Three years ago we added a stock to the Value Fund called Rubik Financial. It owned a business selling software to financial institutions, which wasn’t making much money, but wasn’t losing much either. It had a management team that didn’t inspire us with confidence, but wasn’t about to blow the business up. It had a new product, called ‘Bank in a Box’, that had cost shareholders a small fortune but wasn’t (yet) generating any revenue.
But the sole reason we bought the shares – for an average of 5.5 cents each – was that it had 6.7 cents per share of cash on the balance sheet and another 1c per share in other listed investments.
Most people find this difficult. Sure, it has a lot of cash but what are they going to do with it? Our answer – ‘we have no idea’- hardly fills people with confidence. Most investors want to buy a narrative. They want to own a stock because this is going to happen, and then that is going to happen, and then they are going to make a lot of money.
We’ve had a lot of success buying stocks without any narrative whatsoever. The reasons are twofold. First, the future is much harder to predict than most people think. Second, the powerful forces of capitalism mean good things tend to happen to companies with lots of assets. They get taken over. They start using the assets efficiently. Or the assets get sold to someone who can earn a return on them.
Rubik used its cash (and some debt) to buy a business called Coin from Macquarie Group. Coin is the second largest provider of financial planning software in Australian (behind Iress’s XPLAN). It is a good business and they bought it for a good price.
All of a sudden the market has a narrative, and up the share price goes. We sold the stock earlier this year for a 13.3 cents a share, today it trades at 28c (you can abuse me for selling it too early next time you see me).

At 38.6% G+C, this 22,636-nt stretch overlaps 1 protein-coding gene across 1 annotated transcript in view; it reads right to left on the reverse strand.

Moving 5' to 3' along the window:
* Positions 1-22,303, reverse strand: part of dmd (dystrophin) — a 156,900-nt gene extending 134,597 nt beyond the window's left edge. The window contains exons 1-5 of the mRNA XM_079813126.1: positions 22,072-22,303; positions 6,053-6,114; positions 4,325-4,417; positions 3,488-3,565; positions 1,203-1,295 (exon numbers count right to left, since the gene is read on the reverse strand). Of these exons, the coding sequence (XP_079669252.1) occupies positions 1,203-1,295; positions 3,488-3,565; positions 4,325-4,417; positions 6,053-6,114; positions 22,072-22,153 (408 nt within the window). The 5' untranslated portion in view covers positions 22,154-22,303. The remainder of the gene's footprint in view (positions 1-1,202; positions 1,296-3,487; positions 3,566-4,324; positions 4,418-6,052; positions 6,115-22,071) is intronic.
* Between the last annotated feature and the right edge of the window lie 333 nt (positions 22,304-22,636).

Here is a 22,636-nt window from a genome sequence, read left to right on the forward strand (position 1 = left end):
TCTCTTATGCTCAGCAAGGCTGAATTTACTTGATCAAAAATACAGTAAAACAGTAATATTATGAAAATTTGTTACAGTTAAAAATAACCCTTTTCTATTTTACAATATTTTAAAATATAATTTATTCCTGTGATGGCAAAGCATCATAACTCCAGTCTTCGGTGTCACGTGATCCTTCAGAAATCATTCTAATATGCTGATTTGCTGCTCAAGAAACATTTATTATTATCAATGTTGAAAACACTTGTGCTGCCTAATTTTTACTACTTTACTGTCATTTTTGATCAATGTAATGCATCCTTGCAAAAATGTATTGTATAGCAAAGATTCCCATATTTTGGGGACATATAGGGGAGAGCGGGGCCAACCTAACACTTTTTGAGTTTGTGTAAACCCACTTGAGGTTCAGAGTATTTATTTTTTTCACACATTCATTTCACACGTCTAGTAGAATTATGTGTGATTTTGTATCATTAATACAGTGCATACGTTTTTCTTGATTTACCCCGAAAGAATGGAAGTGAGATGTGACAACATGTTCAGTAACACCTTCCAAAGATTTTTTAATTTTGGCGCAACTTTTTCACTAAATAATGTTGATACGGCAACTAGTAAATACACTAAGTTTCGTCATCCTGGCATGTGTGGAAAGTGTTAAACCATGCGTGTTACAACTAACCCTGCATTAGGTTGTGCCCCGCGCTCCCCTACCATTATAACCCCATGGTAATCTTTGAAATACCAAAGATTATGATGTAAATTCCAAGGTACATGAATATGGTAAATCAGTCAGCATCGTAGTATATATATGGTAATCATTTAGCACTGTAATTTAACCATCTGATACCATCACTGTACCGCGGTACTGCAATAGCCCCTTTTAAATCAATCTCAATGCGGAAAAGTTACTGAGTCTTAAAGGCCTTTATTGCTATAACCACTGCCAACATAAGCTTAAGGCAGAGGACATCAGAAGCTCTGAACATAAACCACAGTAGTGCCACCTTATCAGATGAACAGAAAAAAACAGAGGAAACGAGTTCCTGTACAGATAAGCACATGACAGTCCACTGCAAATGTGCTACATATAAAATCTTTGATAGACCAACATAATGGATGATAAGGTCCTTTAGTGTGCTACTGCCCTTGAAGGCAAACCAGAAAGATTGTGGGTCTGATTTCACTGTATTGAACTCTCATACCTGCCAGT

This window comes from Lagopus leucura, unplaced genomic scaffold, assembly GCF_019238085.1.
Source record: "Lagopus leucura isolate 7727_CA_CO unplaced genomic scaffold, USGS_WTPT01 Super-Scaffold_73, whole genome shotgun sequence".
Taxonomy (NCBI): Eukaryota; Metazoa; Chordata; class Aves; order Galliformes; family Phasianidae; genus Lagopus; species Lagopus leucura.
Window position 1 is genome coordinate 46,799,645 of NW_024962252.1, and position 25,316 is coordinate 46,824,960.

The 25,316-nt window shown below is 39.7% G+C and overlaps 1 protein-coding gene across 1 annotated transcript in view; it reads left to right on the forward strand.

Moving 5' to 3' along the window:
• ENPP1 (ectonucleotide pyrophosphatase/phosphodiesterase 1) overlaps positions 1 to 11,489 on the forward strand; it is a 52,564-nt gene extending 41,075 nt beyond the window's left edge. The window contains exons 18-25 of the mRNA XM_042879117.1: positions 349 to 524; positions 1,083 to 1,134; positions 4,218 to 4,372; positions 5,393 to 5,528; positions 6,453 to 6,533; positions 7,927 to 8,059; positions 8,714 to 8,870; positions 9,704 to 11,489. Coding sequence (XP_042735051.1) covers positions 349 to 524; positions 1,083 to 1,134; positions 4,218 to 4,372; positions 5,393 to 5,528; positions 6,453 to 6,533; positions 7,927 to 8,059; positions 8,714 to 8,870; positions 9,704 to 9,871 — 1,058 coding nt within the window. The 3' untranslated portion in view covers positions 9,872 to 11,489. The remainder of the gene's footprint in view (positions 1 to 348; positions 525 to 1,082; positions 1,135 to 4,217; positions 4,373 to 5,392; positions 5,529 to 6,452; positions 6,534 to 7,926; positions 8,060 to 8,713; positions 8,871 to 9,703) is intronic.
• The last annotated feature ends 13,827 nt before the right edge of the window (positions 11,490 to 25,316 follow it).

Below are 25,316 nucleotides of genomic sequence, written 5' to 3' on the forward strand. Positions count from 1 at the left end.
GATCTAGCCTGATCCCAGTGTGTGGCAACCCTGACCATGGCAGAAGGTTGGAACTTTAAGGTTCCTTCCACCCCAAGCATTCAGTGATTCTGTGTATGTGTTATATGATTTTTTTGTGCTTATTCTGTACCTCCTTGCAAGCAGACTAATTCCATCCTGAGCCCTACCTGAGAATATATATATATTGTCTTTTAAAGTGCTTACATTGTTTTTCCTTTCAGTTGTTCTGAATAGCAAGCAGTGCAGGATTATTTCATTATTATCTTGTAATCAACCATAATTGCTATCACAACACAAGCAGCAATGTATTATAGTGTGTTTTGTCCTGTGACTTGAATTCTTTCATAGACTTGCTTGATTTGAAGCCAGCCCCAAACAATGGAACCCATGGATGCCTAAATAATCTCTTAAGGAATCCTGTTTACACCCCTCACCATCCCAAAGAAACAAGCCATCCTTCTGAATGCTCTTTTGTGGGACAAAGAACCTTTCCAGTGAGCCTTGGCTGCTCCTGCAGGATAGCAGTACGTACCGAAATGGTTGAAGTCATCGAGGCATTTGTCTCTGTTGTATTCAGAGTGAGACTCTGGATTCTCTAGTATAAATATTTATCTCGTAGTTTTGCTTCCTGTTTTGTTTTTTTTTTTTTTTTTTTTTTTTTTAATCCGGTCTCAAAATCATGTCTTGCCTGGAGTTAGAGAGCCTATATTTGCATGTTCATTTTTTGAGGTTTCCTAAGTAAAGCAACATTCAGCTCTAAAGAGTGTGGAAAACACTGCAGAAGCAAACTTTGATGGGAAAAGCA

Ok. So we bought a stock without a clue as to its future and got lucky. That’s one way of looking at it. But we prefer another. When you buy with a big enough margin of safety, you don’t need to predict the future.
Which bring us to mining services in 2014. I was on CNBC yesterday with George Boubouraras, CIO of Equity Trustees.
His first piece of enlightenment was that 2013 was a horrible year for contrarian investors. News to me. But the most interesting insight was that we are two years away from the bottom for mining services.
I didn’t know that. In fact, I don’t have the faintest idea where the bottom is. This industry could shrink for the next 10 years for all I know. And yet we’ve been buying mining services companies.
We’re hoovering up shares not because we know the future, but because we like the assets. We’ll write some posts over the next few weeks on how that value might be realised. These businesses have been cash sinks as they grow, they should spew out cash as they shrink. There will likely be consolidation, as we have already seen with Bradken and Austin Engineering.
But the simple fact is that some of them going screamingly cheap and, when you buy with a big enough margin of safety, you don’t need to predict the future. It’s not a conventional way of investing, but it’s been serving us very well.
I sat down to write this post with the intention of thanking the team for a year of hard work and sensational results. Somehow I got distracted by Rubik Financial and mining services. Sorry about that. Boys, you know I love your work and it’s been an absolute pleasure sharing the challenges and successes of the past year with you. Girls, I’m still waiting for the flood of CVs.
And you, Bristlemouth reader and (hopefully) fund investor. Thank you too. It’s cliché but true, we wouldn’t have a job without you.
Have a great break and we’ll be back with a quarterly report and more Bristlemouth in January (Is that enough of a love in? I think it’s enough. Back to work everybody!)